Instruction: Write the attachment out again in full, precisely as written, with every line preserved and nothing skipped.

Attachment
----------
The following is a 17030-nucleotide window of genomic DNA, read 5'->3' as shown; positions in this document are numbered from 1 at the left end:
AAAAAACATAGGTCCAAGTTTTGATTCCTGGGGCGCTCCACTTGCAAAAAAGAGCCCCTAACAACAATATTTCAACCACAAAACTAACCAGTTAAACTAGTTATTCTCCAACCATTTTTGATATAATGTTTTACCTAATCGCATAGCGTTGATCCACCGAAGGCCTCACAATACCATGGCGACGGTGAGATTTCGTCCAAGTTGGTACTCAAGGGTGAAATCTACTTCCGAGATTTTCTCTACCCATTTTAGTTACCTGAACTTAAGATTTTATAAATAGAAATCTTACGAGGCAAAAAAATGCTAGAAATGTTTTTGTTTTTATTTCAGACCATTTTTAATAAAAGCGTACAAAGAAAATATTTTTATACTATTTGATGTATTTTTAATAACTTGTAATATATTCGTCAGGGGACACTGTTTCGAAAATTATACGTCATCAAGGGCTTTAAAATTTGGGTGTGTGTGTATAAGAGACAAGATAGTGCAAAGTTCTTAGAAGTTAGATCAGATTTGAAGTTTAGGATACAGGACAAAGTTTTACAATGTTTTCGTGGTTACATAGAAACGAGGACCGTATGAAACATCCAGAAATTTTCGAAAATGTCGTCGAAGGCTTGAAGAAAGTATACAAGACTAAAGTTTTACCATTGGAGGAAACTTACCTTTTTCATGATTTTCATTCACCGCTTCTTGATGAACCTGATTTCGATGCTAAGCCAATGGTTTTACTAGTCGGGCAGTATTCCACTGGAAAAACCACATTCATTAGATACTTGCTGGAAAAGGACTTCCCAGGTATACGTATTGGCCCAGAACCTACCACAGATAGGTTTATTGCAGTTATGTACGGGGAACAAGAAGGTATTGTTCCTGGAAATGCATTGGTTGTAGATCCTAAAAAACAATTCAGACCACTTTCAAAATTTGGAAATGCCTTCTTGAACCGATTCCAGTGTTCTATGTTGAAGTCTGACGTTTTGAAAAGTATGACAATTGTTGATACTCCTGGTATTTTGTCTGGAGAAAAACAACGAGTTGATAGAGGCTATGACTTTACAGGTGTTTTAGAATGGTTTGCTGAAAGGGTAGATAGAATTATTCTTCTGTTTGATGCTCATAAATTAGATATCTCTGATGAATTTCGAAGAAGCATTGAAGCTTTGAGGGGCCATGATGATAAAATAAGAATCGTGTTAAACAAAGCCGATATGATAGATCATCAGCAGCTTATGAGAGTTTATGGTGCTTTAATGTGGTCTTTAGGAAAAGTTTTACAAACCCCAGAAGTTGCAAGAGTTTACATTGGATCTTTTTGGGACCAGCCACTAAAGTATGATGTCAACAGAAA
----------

The following is a 17030-nucleotide window of genomic DNA, read 5'->3' as shown; positions in this document are numbered from 1 at the left end:
AAAAAACATAGGTCCAAGTTTTGATTCCTGGGGCGCTCCACTTGCAAAAAAGAGCCCCTAACAACAATATTTCAACCACAAAACTAACCAGTTAAACTAGTTATTCTCCAACCATTTTTGATATAATGTTTTACCTAATCGCATAGCGTTGATCCACCGAAGGCCTCACAATACCATGGCGACGGTGAGATTTCGTCCAAGTTGGTACTCAAGGGTGAAATCTACTTCCGAGATTTTCTCTACCCATTTTAGTTACCTGAACTTAAGATTTTATAAATAGAAATCTTACGAGGCAAAAAAATGCTAGAAATGTTTTTGTTTTTATTTCAGACCATTTTTAATAAAAGCGTACAAAGAAAATATTTTTATACTATTTGATGTATTTTTAATAACTTGTAATATATTCGTCAGGGGACACTGTTTCGAAAATTATACGTCATCAAGGGCTTTAAAATTTGGGTGTGTGTGTATAAGAGACAAGATAGTGCAAAGTTCTTAGAAGTTAGATCAGATTTGAAGTTTAGGATACAGGACAAAGTTTTACAATGTTTTCGTGGTTACATAGAAACGAGGACCGTATGAAACATCCAGAAATTTTCGAAAATGTCGTCGAAGGCTTGAAGAAAGTATACAAGACTAAAGTTTTACCATTGGAGGAAACTTACCTTTTTCATGATTTTCATTCACCGCTTCTTGATGAACCTGATTTCGATGCTAAGCCAATGGTTTTACTAGTCGGGCAGTATTCCACTGGAAAAACCACATTCATTAGATACTTGCTGGAAAAGGACTTCCCAGGTATACGTATTGGCCCAGAACCTACCACAGATAGGTTTATTGCAGTTATGTACGGGGAACAAGAAGGTATTGTTCCTGGAAATGCATTGGTTGTAGATCCTAAAAAACAATTCAGACCACTTTCAAAATTTGGAAATGCCTTCTTGAACCGATTCCAGTGTTCTATGTTGAAGTCTGACGTTTTGAAAAGTATGACAATTGTTGATACTCCTGGTATTTTGTCTGGAGAAAAACAACGAGTTGATAGAGGCTATGACTTTACAGGTGTTTTAGAATGGTTTGCTGAAAGGGTAGATAGAATTATTCTTCTGTTTGATGCTCATAAATTAGATATCTCTGATGAATTTCGAAGAAGCATTGAAGCTTTGAGGGGCCATGATGATAAAATAAGAATCGTGTTAAACAAAGCCGATATGATAGATCATCAGCAGCTTATGAGAGTTTATGGTGCTTTAATGTGGTCTTTAGGAAAAGTTTTACAAACCCCAGAAGTTGCAAGAGTTTACATTGGATCTTTTTGGGACCAGCCACTAAAGTATGATGTCAACAGAAA